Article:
Sunday, March 20, 2011

Our Lent Lapbook

When I began homeschooling my second grader last fall, I was looking especially for hands-on learning experiences. She had spent the previous year in a good school, but there was so much emphasis on workbooks that by the end of the year, she refused to read, write or attempt even the simplest math problems. She is a very active kid that needs to move constantly! 

I stumbled upon the Homeschool Share website and discovered the wonderful world of lapbooks! Lapbooks are hands-on learning books created by kids, sometimes with mom or dad's help. The cutting, pasting, coloring and painting was perfect for my craft-loving daughter. She also liked all the movable parts within the lapbook (sometimes there are wheels to turn, or flaps to open, or games to play.) So we created a variety of lapbooks while reading Five-in-a-Row books like The Story of Ping, Madeline, Papa Piccolo, and Lentil.

Then we moved on to creating lapbooks for special occasions. To prepare for her First Reconciliation last December, I purchased and downloaded The Sacrament of Confession Faith Folder from Lindy Meyer. Lindy's downloadable kit contained all the files I needed to make a very nice lapbook.  I simply printed out the files (alternating color and white paper). Then, as we discussed topics like The Ten Commandments or the different types of sin, I had my daughter cut, paste and color the related lapbook item into her folder. 

As a big fan of lapbooks, I was thrilled when I learned about Evann's Lent Lapbook on her blog,  Homeschool Goodies and Xhonane lapbook on her from Familia CatolicaI decided to borrow a few of their terrific ideas, plus add a few of my own, to create a lapbook that would not only teach her about Lent, but could also serve as a memory folder for my daughter to look back at when she's older.

Here are some photos of our lapbook:

Our lapbook covers (yes, I made one for myself, too!)

The inside of the lapbook

The inside of the flapbook contains our Lenten calendar, downloaded free from Lacy's Catholic Icing blog. 

The cover of the lapbook includes a coloring page image of Jesus carrying the cross and a title square that says "My Lent Lapbook 2011."  My daughter's also includes her Lent Journal (more about that in a minute.)


The left fold panel includes information about The Great Fast, which is what Orthodox Christians and Eastern Rite Catholics call Lent. I included this because my daughter was born in Russia, so I try to periodically share some of the customs and cultures of her birth country. This printable was downloaded from Jocelyn's blog, The Whole Trouble Is.

There is also a rectangle box that says "I prayed the Stations of the Cross."  Underneath it is a little envelope with small cut-out pictures of a crown of thorns. Whenever my daughter prays the Stations of the Cross, she gets to glue a crown of thorns into this box.  Thank you, Xhonane, from Familia Catolica, for this awesome idea!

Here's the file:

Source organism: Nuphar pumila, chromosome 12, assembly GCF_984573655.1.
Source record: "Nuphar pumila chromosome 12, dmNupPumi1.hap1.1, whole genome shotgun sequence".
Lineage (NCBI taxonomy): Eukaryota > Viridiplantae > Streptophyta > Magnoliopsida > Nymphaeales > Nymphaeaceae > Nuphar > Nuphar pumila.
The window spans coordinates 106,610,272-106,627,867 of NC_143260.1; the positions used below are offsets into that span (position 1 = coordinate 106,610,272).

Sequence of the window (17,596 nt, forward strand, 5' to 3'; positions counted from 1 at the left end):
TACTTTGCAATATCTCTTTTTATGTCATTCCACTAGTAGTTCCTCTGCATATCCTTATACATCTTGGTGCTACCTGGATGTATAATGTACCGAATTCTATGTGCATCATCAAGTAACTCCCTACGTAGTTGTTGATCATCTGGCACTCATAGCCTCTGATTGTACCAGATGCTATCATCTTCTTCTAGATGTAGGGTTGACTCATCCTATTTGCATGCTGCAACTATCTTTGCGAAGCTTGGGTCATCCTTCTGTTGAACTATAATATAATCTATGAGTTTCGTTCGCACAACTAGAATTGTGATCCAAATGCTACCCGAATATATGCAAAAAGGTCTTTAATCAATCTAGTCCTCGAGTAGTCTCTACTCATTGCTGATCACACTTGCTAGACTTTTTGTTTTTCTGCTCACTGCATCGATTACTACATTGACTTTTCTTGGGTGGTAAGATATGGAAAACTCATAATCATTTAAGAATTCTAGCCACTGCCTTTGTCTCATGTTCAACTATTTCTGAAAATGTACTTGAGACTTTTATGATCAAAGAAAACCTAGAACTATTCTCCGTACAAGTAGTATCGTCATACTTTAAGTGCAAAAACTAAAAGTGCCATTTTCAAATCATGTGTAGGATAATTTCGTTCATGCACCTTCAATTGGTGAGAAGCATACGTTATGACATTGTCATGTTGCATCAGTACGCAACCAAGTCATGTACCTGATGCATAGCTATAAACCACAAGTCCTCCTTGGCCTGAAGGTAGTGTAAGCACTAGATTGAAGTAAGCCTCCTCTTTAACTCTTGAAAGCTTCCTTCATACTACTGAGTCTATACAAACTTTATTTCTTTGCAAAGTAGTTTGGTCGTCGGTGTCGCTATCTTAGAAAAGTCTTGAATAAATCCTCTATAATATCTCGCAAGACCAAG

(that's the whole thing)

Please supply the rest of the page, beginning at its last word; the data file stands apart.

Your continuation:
The right panel
The right panel includes some of my own printables, including a list of our Lenten sacrifices and a "Today I prayed For..." log (we write down who we are praying for each day; it's my sneaky way of getting my hesitant writer to jot down a name or two!). There is also a journal to write down our thoughts during Lent. (My daughter pasted this to the outside of her flap.)
We have been using our lapbook since Ash Wednesday, and so far it is working quite nicely!  I think my daughter enjoys the slight change in our "starting school" ritual; it gives her a chance to look at the calendar in another way and build the habit of praying for someone special each day.

I have a couple of free downloads for you, if you would like to add them to your Lenten lapbook.

Click here for the "Lenten Journal" download, and here for the "Today I prayed for...." log.

Friday, March 18, 2011

Free Game for St. Joseph's Day

I was looking for something fun to add to my daughter's workboxes on St. Joseph's Day (March 19), and discovered "The Handy Carpenter Game" on That Resource Site.  It's a free printable; you simply add wooden craft sticks, a clean and empty soup can and a permanent marker.   I love the fact that it teaches addition in a fun way, especially since my daughter has been resisting her math work lately.  To find out more about the game and download it, click here.  The game is near the bottom of the page. 

That page also has many other printables for St. Joseph's Day, including a mini book on St. Joseph, notebooking pages, trading cards and more. 

Thank you to the great people at That Resource Site!

Wednesday, March 16, 2011

On our bookshelf: The Song of the Swallows

As I mentioned in my earlier entry about St. Joseph's Day altars,  I've been fascinated with the miracle that occurs every March 19 at San Juan Capistrano Mission in Southern California.  On that day, a large group of swallows return from their winter homes in Argentina and begin building their mud nests under the eaves of the church on this historic mission site.  Previously, they would arrive in large groups (sometimes described as a "cloud of swallows"), but due to development in the area, fewer are returning to the mission church. (So sad!)